Are you kidding me? Five measly bucks? That’s the best I can get for my story?!
These guys are buffoons and I’m not having it. You can tell the bad cops because they are just so bad at it. I still can’t believe he started at 5 bucks.
He holds on to all my documents and I think he tells me he will keep it until I pay. He is supposed to tell me I have to drive to a police station 100 miles away and pay a fine and get my documents there unless I pay him immediately – maybe he does – but I’m not really listening.
Now the two guys are together and they join forces. The obvious ‘bad’ cop starts telling me my paperwork is invalid and the ‘good’ cop continues asking for money. I look him in the eye and say “No” each time. I continue to re-start my case about the border official. About how I’ve talked to lots of other police and there has been no problem so far, etc.
They keep persisting and so do I.
Then he wants to search the car. “No problem” I say and open the back. “Solo ropas.”
The whole game, of course, is to scare or inconvenience me until I pay. Still not having it.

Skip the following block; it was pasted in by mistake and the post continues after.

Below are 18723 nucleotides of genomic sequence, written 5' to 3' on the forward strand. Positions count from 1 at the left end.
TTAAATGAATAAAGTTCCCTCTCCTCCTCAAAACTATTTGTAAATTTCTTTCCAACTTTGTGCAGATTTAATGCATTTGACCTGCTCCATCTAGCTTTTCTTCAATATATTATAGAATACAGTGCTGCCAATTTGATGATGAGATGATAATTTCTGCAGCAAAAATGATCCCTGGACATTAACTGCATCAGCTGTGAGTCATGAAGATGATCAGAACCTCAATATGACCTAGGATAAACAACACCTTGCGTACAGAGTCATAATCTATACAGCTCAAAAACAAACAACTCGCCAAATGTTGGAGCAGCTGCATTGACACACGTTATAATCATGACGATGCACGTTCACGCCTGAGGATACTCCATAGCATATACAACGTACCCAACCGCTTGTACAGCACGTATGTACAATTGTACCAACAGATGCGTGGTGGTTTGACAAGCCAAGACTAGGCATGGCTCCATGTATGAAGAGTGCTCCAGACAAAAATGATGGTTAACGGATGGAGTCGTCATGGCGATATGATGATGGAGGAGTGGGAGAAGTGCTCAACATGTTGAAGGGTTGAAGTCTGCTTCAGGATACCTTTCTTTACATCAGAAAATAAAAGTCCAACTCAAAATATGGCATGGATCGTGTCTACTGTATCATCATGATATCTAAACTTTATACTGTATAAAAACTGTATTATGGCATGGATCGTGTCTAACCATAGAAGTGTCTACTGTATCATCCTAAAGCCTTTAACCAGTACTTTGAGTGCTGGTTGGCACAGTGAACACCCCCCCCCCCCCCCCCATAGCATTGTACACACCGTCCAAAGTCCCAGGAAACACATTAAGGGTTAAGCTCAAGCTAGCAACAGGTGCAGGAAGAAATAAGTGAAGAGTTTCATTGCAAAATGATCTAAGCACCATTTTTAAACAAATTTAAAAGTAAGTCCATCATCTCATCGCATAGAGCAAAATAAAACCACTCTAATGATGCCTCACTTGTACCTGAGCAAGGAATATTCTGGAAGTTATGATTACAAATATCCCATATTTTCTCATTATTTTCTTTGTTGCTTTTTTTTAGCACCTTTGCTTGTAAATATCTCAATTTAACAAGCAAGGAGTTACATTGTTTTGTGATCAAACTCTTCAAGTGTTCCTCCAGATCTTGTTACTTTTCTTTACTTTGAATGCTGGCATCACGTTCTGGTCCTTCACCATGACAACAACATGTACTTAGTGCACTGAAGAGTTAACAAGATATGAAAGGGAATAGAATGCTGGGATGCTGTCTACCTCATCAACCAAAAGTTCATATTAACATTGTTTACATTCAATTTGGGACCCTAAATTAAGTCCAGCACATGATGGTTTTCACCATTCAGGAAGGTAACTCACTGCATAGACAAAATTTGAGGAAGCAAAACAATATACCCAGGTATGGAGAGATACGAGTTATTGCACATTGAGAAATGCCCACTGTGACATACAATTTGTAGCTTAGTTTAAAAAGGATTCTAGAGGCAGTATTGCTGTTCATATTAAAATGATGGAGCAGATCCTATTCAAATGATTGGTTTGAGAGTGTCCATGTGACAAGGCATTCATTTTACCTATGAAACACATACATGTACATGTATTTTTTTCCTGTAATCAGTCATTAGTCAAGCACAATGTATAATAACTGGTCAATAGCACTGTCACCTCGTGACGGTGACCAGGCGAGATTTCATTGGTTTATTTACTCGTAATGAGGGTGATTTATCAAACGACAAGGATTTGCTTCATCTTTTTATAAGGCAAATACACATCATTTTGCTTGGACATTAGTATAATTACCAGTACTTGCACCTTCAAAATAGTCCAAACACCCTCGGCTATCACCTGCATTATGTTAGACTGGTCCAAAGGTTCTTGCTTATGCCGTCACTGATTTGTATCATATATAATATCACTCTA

The bad guy is getting frustrated and then starts acting like he is going to rip up my paperwork right there. He makes a ripping hand gesture with my papers as the other guy repeats “Five dollars!”
Again, I just say “no” and stare at them like they are the stupidest people I have ever met in my life.
If I went to the local station with my ripped up vehicle papers and these two moron’s badge numbers, they would be out of a job sin demora. Once you encounter a few Honduran cops, you know these guys take their profession very seriously and they deserve a lot of respect. If these two idiots got reported, they would get their butts kicked. They know it, I know it.
I stare some more.
A few awkward seconds pass… they look at each other… then they hand me back my papers and both simultaneously extend their hands for a shake.
For some reason I shake their hands and say gracias, hop back in the bus, and am on my way.
BodesWell – 1
Bad Cops – 0